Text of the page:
The Following: TV Review
9 p.m. Monday, Jan. 21 (Fox)
Kevin Bacon, James Purefoy, Annie Parisse
The Fox series from Kevin Williamson turns up the violence but falls short of gritty, cable-quality writing.
Of course Fox couldn’t have known that a mass murder of schoolchildren -- where the motives were unknowable -- would shock the nation not long before the release of its series about a mass murderer and, well, a whole bunch of his followers, who continue to spill blood all over the place while the captured killer sits in prison.
The Following, which premieres Jan. 21, was in production long before that. But Fox always has been keen on the fact that the shocking amount of blood and violence in The Following is earning the show -- prematurely, lazily and incorrectly -- comparisons to gritty cable fare. That means there’s tacit approval from Fox that slashing up women (and a few men along the way), carving their eyes out and letting the blood roll down into the gutter is acceptable.
That’s where it might be misjudging the mood of the country.
Beyond that misstep, the problem with simply trying to shock people with gratuitous, relentless carnage is that CBS has been goring it up for ages with its excessively dark, corrosive drama Criminal Minds, and that’s never been touted as edgy like cable.
Has anyone ever said that by taking things a step too far with butchery and murder, Criminal Minds is kind of like an HBO show?
Nope. Criminal Minds is just a show that most people, including ex-star Mandy Patinkin, believe is ruinously violent, not some grand piece of art. As Patinkin told New York magazine: “The biggest public mistake I ever made was that I chose to do Criminal Minds in the first place. I thought it was something very different. I never thought they were going to kill and rape all these women every night, every day, week after week, year after year. It was very destructive to my soul and my personality.”
Patinkin should be happy he’s not Kevin Bacon, the big-name star of The Following who sees enough blood to make a Dexter fan cringe -- and that’s just in the pilot. Bacon, taking on his first primetime television role, was a good get for Fox, particularly because he could have landed a cable series of his choosing. And maybe Fox is allowing rivers of blood to run in The Following, from creator Kevin Williamson, because the Bacon-and-blood combo platter will be all cable-like. Certainly, Fox is intimately aware that the show will raise eyebrows -- oooh, how daring! -- and that it will generate buzz for midseason.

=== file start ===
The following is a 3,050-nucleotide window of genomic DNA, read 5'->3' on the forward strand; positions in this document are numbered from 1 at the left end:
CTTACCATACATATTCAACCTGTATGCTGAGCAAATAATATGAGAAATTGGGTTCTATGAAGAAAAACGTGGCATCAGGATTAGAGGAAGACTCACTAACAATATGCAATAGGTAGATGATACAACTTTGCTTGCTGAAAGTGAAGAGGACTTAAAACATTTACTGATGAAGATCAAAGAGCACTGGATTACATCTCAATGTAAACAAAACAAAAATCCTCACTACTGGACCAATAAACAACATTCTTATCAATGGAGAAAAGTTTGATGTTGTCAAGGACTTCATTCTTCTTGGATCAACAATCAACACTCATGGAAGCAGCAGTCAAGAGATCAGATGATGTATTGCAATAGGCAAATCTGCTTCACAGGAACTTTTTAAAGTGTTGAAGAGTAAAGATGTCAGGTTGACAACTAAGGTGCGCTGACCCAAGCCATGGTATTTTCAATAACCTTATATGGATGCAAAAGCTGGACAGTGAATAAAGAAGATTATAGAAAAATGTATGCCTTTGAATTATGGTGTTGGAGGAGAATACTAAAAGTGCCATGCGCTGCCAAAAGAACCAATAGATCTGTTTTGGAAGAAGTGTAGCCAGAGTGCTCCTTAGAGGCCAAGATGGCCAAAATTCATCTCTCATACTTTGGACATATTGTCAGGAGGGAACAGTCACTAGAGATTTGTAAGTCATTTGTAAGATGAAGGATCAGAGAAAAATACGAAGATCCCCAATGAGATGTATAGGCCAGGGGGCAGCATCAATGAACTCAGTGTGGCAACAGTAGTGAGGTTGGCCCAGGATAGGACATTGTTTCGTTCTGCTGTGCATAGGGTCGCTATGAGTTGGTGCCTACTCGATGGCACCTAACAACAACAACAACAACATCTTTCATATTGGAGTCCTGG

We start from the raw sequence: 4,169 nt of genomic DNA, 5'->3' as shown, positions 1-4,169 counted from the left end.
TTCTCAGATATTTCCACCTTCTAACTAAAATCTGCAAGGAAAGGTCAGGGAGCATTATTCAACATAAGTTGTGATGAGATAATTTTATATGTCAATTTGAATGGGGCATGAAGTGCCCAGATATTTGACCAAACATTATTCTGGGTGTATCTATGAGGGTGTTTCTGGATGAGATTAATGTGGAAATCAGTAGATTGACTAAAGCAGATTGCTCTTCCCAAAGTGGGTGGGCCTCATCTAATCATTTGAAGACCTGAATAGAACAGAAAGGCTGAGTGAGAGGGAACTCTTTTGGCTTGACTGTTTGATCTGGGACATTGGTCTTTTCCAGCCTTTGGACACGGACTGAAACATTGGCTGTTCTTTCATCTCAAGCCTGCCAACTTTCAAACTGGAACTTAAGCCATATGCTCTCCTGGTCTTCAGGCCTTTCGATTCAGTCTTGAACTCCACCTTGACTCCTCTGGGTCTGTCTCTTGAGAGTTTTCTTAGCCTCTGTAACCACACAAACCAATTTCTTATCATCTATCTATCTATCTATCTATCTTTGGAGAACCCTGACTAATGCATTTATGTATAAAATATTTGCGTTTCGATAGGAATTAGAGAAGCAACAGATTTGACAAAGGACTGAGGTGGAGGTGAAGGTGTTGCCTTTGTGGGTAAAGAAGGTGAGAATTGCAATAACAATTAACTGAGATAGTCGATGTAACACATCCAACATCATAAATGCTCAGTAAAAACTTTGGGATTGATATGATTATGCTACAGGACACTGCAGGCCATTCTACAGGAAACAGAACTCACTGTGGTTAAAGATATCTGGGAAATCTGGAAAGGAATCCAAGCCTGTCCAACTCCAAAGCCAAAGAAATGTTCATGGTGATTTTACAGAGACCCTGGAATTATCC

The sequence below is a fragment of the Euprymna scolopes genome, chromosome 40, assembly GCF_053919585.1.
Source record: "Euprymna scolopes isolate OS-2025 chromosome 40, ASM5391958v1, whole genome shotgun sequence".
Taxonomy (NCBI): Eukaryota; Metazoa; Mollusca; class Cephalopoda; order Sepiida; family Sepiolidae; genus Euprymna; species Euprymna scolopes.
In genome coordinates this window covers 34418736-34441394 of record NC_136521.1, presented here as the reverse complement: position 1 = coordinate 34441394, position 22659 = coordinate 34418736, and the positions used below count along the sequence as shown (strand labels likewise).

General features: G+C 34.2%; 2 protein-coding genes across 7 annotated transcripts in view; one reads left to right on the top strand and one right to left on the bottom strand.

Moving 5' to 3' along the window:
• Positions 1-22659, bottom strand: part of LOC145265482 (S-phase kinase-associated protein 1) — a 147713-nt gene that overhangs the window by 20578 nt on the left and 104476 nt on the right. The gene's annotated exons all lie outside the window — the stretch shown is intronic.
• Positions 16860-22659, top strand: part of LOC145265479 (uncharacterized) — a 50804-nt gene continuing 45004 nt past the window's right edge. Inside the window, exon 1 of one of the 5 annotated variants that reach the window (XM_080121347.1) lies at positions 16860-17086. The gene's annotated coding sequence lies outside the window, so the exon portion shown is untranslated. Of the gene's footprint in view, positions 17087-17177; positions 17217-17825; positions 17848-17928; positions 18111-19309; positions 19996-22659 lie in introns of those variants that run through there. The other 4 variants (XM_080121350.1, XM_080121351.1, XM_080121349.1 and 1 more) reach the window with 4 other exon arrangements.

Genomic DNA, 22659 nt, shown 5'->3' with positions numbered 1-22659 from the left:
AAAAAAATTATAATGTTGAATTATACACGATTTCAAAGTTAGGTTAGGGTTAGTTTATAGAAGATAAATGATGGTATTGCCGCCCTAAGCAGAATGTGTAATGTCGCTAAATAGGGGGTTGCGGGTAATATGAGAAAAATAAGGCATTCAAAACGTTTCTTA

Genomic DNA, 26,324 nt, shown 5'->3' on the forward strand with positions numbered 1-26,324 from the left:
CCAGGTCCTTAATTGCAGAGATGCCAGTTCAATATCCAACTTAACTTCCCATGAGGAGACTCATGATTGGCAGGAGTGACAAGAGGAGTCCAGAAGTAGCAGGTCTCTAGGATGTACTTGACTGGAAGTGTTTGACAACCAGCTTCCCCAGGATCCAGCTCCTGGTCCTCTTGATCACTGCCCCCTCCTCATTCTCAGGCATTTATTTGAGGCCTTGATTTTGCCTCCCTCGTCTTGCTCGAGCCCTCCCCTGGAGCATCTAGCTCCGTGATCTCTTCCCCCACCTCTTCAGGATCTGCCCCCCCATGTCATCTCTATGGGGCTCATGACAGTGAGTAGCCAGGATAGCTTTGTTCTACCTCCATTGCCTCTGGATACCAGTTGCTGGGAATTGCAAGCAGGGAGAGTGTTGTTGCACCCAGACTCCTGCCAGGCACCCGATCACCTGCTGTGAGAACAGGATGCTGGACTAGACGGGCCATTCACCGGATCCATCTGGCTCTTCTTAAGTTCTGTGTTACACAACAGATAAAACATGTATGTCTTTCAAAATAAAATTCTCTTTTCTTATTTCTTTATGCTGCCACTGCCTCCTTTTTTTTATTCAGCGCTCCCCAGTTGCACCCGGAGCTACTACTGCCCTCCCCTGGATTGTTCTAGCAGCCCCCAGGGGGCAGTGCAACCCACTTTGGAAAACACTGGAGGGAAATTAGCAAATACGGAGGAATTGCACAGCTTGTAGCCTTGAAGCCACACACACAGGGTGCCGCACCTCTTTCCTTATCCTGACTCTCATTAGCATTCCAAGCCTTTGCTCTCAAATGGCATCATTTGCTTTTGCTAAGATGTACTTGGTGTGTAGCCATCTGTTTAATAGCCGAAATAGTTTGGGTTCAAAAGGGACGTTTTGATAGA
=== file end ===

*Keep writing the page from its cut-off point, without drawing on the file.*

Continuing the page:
That’s fine, as long as no one is fooled into thinking The Following is as creatively excellent as a top-notch cable show. It’s not even close. If you try to make your show like a cable series by ratcheting up the gore, you’re missing the point. Truly great cable series are well-written, avoid dubious plot choices, limit exposition and refrain from beating the viewer about the head with the Club of Obviousness.
Guess what The Following does? Yes, all of that (except the well-written thing).
Bacon plays Ryan Hardy, a former FBI agent who tracked down and caught Joe Carroll (James Purefoy), a serial killer who mutilated and murdered 14 women. Hardy himself took a knife in the heart and now has the scars, physical and emotional, to show for it. However, Carroll has busted out of prison, and the FBI believes that Hardy -- who wrote a best-selling book on Carroll -- can help track him down before he kills again.
But that’s not Carroll’s ultimate endgame. He wants revenge on Hardy in a subversively psychological way. He wants his twisted acolytes, who follow him like a cult leader (Charlie Manson much?) to write their own “chapters” by killing in his stead. Apparently, there’s a crazy amount of people willing to do this, thus the paranoia-generating sensation of the series that anyone around you could kill you at any moment. Especially if they get a phone call that tells them to do it.